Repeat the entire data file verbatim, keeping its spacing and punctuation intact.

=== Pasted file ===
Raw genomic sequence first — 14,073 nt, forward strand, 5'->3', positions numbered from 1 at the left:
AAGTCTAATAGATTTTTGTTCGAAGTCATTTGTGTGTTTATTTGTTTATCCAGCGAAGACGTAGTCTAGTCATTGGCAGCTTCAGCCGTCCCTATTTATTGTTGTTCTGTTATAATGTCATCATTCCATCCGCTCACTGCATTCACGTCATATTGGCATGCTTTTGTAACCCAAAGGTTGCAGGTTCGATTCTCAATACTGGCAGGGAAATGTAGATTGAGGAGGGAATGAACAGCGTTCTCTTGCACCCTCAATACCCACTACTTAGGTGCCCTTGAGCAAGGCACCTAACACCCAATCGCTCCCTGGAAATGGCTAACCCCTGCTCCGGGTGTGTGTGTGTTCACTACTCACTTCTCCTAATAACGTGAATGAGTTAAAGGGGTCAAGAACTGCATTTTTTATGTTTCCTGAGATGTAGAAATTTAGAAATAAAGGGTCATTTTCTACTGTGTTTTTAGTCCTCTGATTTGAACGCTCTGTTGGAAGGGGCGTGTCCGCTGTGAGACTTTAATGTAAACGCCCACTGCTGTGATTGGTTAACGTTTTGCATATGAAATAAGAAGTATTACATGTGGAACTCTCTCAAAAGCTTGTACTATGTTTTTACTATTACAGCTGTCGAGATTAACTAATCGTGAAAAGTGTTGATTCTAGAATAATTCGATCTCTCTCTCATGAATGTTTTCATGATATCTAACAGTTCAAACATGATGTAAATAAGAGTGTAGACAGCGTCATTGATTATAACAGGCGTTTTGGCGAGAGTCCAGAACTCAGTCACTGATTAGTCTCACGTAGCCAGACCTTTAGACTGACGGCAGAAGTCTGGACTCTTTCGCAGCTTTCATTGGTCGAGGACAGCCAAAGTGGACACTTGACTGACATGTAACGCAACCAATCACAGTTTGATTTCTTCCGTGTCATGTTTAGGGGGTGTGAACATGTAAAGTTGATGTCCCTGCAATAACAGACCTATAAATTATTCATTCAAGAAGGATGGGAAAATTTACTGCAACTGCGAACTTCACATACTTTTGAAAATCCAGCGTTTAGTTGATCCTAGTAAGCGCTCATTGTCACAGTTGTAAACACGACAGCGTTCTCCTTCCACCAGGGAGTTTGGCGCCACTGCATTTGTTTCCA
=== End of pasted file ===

Raw genomic sequence first — 14,073 nt, forward strand, 5'->3', positions numbered from 1 at the left:
AAGTCTAATAGATTTTTGTTCGAAGTCATTTGTGTGTTTATTTGTTTATCCAGCGAAGACGTAGTCTAGTCATTGGCAGCTTCAGCCGTCCCTATTTATTGTTGTTCTGTTATAATGTCATCATTCCATCCGCTCACTGCATTCACGTCATATTGGCATGCTTTTGTAACCCAAAGGTTGCAGGTTCGATTCTCAATACTGGCAGGGAAATGTAGATTGAGGAGGGAATGAACAGCGTTCTCTTGCACCCTCAATACCCACTACTTAGGTGCCCTTGAGCAAGGCACCTAACACCCAATCGCTCCCTGGAAATGGCTAACCCCTGCTCCGGGTGTGTGTGTGTTCACTACTCACTTCTCCTAATAACGTGAATGAGTTAAAGGGGTCAAGAACTGCATTTTTTATGTTTCCTGAGATGTAGAAATTTAGAAATAAAGGGTCATTTTCTACTGTGTTTTTAGTCCTCTGATTTGAACGCTCTGTTGGAAGGGGCGTGTCCGCTGTGAGACTTTAATGTAAACGCCCACTGCTGTGATTGGTTAACGTTTTGCATATGAAATAAGAAGTATTACATGTGGAACTCTCTCAAAAGCTTGTACTATGTTTTTACTATTACAGCTGTCGAGATTAACTAATCGTGAAAAGTGTTGATTCTAGAATAATTCGATCTCTCTCTCATGAATGTTTTCATGATATCTAACAGTTCAAACATGATGTAAATAAGAGTGTAGACAGCGTCATTGATTATAACAGGCGTTTTGGCGAGAGTCCAGAACTCAGTCACTGATTAGTCTCACGTAGCCAGACCTTTAGACTGACGGCAGAAGTCTGGACTCTTTCGCAGCTTTCATTGGTCGAGGACAGCCAAAGTGGACACTTGACTGACATGTAACGCAACCAATCACAGTTTGATTTCTTCCGTGTCATGTTTAGGGGGTGTGAACATGTAAAGTTGATGTCCCTGCAATAACAGACCTATAAATTATTCATTCAAGAAGGATGGGAAAATTTACTGCAACTGCGAACTTCACATACTTTTGAAAATCCAGCGTTTAGTTGATCCTAGTAAGCGCTCATTGTCACAGTTGTAAACACGACAGCGTTCTCCTTCCACCAGGGAGTTTGGCGCCACTGCATTTGTTTCCA